Don't set your light6s too far back from your subject, and make sure they stand away from the vertical section to soften the shadows. Something like F8 @ 1/60 to 1/125th will do the job. Shallower aperture can cause an issue with more than one subject as someone will not be in sharp focus.

    Ideally, I'd use three lights, but two will do a reasonable job.
    Last edited by Warbler; 21-05-2013 at 5:56pm.

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    This is an unedited example showing the coloured background. That's a clear poly sheet to stop the backdrop bunching, and the stilettos piercing the backdrop. The light grey clouded ones work okay too. This backdrop could have been a bit better stretched, but time was a problem. This is daughter, dad and brother.

    40D046998.jpg

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    Was this backdrop a fixed on or one from Ebay where you get the frame & 2 colour sheets? I have that, would prefer to have the backdrop rack where you can wind up & down many colours.. just a thought.

    Your lighting can be a softbox either side to do the job too.
    Last edited by Warren Ackary; 22-05-2013 at 8:46am.
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    Quote Originally Posted by Warbler View Post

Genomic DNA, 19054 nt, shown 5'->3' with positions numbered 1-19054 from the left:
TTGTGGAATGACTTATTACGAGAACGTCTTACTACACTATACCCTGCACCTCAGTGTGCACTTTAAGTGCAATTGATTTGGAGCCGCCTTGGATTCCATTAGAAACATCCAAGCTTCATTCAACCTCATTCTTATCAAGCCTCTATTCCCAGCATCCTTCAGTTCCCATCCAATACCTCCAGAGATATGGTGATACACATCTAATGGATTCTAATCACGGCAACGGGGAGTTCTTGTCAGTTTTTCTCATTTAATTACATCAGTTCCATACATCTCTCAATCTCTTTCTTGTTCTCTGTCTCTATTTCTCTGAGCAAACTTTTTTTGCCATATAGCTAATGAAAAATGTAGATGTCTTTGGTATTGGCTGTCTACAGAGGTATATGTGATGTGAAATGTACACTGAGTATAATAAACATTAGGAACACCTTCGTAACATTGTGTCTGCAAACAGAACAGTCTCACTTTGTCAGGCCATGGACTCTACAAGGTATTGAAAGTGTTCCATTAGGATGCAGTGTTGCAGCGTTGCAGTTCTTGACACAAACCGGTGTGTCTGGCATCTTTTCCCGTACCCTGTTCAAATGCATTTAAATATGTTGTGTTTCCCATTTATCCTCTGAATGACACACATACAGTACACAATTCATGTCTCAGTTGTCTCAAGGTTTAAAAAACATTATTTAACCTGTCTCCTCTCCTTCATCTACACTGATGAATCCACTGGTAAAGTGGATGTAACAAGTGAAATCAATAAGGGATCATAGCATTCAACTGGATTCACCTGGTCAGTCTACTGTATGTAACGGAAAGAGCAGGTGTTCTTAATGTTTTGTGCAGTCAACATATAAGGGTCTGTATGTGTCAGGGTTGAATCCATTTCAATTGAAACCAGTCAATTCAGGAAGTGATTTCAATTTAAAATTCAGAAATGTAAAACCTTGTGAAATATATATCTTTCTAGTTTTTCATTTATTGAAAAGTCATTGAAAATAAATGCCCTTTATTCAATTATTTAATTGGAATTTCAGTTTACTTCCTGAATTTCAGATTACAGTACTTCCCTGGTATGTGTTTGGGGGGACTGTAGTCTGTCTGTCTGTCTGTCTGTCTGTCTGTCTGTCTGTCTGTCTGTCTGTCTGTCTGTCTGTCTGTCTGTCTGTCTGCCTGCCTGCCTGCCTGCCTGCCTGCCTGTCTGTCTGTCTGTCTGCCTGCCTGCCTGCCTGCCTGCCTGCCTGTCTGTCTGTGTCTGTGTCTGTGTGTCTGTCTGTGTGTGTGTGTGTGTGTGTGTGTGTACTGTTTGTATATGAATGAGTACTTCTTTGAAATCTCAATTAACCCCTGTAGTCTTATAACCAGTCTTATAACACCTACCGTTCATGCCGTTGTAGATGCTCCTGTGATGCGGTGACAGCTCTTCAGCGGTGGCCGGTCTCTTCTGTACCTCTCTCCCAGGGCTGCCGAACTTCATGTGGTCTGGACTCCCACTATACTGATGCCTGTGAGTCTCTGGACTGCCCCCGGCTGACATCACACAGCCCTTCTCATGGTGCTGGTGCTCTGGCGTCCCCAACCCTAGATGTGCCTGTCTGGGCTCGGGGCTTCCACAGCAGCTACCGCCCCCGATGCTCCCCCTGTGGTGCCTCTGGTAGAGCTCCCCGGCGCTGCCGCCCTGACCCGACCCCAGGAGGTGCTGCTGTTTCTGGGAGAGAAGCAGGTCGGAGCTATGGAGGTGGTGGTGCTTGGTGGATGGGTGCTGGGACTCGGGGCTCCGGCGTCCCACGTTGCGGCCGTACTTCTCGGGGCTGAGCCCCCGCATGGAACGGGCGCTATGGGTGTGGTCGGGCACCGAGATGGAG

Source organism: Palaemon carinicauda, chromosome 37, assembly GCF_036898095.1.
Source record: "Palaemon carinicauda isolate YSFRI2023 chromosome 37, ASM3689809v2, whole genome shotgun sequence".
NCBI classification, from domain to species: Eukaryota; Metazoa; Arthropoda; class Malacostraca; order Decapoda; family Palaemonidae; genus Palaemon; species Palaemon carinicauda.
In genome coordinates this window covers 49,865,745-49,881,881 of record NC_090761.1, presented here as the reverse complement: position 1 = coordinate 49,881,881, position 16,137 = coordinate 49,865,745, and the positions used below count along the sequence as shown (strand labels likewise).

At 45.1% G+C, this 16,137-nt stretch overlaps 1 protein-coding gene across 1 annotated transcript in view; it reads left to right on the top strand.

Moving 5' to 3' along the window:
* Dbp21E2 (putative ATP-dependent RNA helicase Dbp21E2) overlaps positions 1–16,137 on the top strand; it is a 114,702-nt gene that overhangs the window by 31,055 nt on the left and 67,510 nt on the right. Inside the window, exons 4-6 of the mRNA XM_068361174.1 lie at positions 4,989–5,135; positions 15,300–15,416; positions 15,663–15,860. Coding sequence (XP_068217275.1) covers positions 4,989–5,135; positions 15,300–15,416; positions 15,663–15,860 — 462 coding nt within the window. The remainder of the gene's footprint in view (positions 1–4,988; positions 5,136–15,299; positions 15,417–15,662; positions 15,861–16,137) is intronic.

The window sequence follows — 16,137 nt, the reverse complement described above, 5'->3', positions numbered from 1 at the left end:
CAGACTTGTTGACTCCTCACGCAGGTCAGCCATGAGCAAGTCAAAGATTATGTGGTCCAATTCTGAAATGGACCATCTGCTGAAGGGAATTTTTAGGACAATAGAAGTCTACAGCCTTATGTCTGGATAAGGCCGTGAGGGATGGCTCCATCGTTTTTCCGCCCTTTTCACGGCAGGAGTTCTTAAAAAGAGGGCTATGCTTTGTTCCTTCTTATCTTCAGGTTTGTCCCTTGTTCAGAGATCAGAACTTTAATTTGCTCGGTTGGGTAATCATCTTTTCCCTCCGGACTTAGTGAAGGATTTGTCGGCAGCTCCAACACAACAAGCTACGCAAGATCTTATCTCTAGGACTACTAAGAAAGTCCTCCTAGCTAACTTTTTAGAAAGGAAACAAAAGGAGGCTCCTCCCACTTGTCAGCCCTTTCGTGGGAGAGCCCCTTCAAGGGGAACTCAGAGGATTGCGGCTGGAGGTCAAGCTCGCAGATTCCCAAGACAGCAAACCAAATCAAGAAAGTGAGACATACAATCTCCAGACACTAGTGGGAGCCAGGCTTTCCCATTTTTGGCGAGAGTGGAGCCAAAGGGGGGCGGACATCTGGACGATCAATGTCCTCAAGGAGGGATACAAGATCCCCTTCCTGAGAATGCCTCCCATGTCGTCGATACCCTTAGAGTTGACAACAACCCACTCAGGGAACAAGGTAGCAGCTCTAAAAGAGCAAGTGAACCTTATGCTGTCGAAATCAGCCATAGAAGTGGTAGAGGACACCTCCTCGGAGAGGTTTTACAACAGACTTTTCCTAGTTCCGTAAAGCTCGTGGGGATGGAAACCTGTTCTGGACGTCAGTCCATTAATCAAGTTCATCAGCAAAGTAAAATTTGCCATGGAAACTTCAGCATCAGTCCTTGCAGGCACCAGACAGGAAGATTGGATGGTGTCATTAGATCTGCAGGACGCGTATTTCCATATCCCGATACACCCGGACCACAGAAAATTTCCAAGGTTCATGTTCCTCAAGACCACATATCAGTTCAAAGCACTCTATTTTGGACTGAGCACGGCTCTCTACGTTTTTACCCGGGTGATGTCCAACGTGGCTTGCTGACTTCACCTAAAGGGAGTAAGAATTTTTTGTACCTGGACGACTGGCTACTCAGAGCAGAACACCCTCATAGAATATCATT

Okay, I've shot a stack of these. You can use a plain white backdrop, but someone WILL be wearing a white dress or a white suit. The best backdrops I've seen are the coloured spotted ones, believe it or not. 3x6 metres will be too small. You'd be better to get another 3x6 metre backdrop and either get it stitched along the long side to slide along the back drop stands, or clamp it along the long side. Use one on the floor and the other on the stand with tape joing them at the floor. Get some extension sections from Photogenic. Use masking tape to stick down the floor section to stop it bunching around the feet. Stretch the backdrop to remove creases. Someone here laughed when I suggested they dampen the cloth to remove creases, but that actually works.

    The reason I suggest the bigger size is that often the whole family wants to be in the shot, and nothing is a bigger PITA than pasting backdrop behind then when they won't fit.

    Don't set your light6s too far back from your subject, and make sure they stand away from the vertical section to soften the shadows. Something like F8 @ 1/60 to 1/125th will do the job. Shallower aperture can cause an issue with more than one subject as someone will not be in sharp focus.